Tribune. p. 1.  ^ Enstad, Robert (February 18, 1971). "News Briefs: Panther Leader to Speak Here". Chicago
Chicago
Tribune. p. 3.  ^ Enstad, Robert; Pratt, Steven (June 23, 1969). "Badly Split S.D.S. Ends Its Convention". Chicago
Chicago
Tribune. p. 7.  ^ Hareas, John. "A Colorful Tradition". Washington Wizards. Retrieved 2008-03-19.  ^ Van Matre, Lynn (October 19, 1970). "Syndrome Is On Its Way as New Rock Palace". Chicago
Chicago
Tribune. Retrieved 2016-02-03.  ^ Milbert, Neil (March 9, 1971). "Disorders at 2 T.V. Sites". Chicago Tribune. p. 1, Section 3. Retrieved 2016-02-03.  ^ "Haven School". Chicago
Chicago
Historic Schools. June 6, 2014. 

External links[edit]

Wikimedia Commons has media related to Chicago
Chicago
Coliseum.

Chicago
Chicago
Coliseum on ballparks.com Encyclopedia of Chicago
Chicago
entry on political conventions

Events and tenants

Preceded by first arena Home of the Chicago
Chicago
Black Hawks 1926–1929 Succeeded by Chicago
Chicago
Stadium

Preceded by International Amphitheatre Home of the Chicago
Chicago
Zephyrs 1962–1963 Succeeded by Baltimore
Baltimore
Civic Center

v t e

Venues of the Democratic National Convention

The Athenaeum and Warfield's Church (1832) Fourth Presbyterian Church (Baltimore) (1835) The Assembly Rooms (1840) Odd Fellows Hall (1844) Universalist Church (Baltimore) (1848) Maryland Institute (1852) Smith and Nixon's Hall (1856) South Carolina Institute Hall / Front Street Theater (1860) The Amphitheatre (Chicago) (1864) Tammany Hall
Tammany Hall
(1868) Ford's Grand Opera House (1872) Merchants Exchange Building (1876) Cincinnati Music Hall (1880) Interstate Exposition Building (1884) Exposition Building (1888) Wigwam (1892) Chicago
Chicago
Coliseum (1896) Convention Hall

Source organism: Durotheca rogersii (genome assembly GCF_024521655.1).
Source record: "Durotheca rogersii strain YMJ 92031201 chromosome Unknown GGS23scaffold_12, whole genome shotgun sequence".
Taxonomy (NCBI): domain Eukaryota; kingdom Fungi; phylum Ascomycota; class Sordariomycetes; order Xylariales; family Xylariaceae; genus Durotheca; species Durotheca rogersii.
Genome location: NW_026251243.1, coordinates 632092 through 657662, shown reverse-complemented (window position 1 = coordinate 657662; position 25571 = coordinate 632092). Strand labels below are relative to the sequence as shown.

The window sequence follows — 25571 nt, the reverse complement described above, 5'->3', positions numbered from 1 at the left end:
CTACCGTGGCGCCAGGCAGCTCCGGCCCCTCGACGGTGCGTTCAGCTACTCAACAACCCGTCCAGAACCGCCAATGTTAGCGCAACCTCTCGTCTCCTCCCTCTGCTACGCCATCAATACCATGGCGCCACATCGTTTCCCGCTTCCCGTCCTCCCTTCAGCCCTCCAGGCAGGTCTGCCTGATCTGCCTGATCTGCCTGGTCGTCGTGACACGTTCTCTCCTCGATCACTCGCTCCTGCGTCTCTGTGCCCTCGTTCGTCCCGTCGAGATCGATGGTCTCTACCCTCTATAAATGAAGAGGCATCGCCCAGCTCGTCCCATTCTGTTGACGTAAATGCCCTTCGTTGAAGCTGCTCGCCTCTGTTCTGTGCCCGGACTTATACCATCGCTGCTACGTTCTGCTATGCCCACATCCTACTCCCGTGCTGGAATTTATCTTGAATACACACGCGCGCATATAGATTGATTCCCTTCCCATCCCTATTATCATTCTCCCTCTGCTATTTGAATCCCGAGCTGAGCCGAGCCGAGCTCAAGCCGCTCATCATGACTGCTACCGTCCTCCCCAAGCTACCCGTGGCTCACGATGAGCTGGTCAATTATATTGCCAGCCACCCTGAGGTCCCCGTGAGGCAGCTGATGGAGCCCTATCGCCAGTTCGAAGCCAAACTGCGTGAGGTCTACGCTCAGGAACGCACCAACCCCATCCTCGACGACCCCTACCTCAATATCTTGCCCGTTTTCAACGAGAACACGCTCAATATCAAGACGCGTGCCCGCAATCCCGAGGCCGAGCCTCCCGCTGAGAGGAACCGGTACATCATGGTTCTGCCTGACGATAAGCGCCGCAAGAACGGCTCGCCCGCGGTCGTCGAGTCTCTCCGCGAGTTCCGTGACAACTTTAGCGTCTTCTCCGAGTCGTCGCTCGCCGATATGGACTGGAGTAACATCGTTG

Convention Hall
(1900) St. Louis Coliseum
St. Louis Coliseum
(1904) Denver Auditorium Arena
Denver Auditorium Arena
(1908) Fifth Regiment Armory
Fifth Regiment Armory
(1912) Convention Hall
Convention Hall
(1916) San Francisco Civic Auditorium (1920) Madison Square Garden
Madison Square Garden
(II) (1924) Sam Houston Hall (1928) Chicago
Chicago
Stadium (1932) Philadelphia Convention Hall/ Franklin Field
Franklin Field
(1936) Chicago
Chicago
Stadium (1940) Chicago
Chicago
Stadium (1944) Philadelphia Convention Hall
Convention Hall
(1948) International Amphitheatre
International Amphitheatre
(1952) International Amphitheatre
International Amphitheatre
(1956) Los Angeles Memorial Sports Arena
Los Angeles Memorial Sports Arena
/ Los Angeles Memorial Coliseum (1960) Atlantic City Convention Hall
Convention Hall
(1964) International Amphitheatre
International Amphitheatre
(1968) Miami Beach Convention Center
Miami Beach Convention Center
(1972) Madison Square Garden
Madison Square Garden
(IV) (1976) Madison Square Garden
Madison Square Garden
(IV) (1980) Moscone Center
Moscone Center
(1984) Omni Coliseum
Omni Coliseum
(1988) Madison Square Garden
Madison Square Garden
(IV) (1992) United Center (1996) Staples Center
Staples Center
(2000) FleetCenter (2004) Pepsi Center
Pepsi Center
/ Invesco Field (2008) Time Warner Cable Arena (2012) Wells Fargo Center (2016)

v t e

Venues of the Republican National Convention

Musical Fund Hall
Musical Fund Hall
(1856) Wigwam (1860) Front Street Theater (1864) Crosby's Opera House
Crosby's Opera House
(1868) Academy of Music (1872) Exposition Hall (Cincinnati)
Exposition Hall (Cincinnati)
(1876) Interstate Exposition Building (1880) Exposition Hall (Chicago) (1884) Auditorium (1888) Industrial Exposition Building
Industrial Exposition Building
(1892) St. Louis Exposition and Music Hall
St. Louis Exposition and Music Hall
(1896) Convention Hall
Convention Hall
(1900) Chicago
Chicago
Coliseum (1904) Chicago
Chicago
Coliseum (1908) Chicago
Chicago
Coliseum (1912) Chicago
Chicago
Coliseum (1916) Chicago
Chicago
Coliseum (1920) Public Auditorium
Public Auditorium
(1924) Convention Hall
Convention Hall
(1928) Chicago
Chicago
Stadium (1932) Public Auditorium
Public Auditorium
(1936) Convention Hall
Convention Hall
(1940) Chicago
Chicago
Stadium (1944) Convention Hall
Convention Hall
(1948) International Amphitheatre
International Amphitheatre
(1952) Cow Palace
Cow Palace
(1956) International Amphitheatre
International Amphitheatre
(1960) Cow Palace
Cow Palace
(1964) Miami Beach Convention Center
Miami Beach Convention Center
(1968) Miami Beach Convention Center
Miami Beach Convention Center
(1972) Kemper Arena
Kemper Arena
(1976) Joe Louis Arena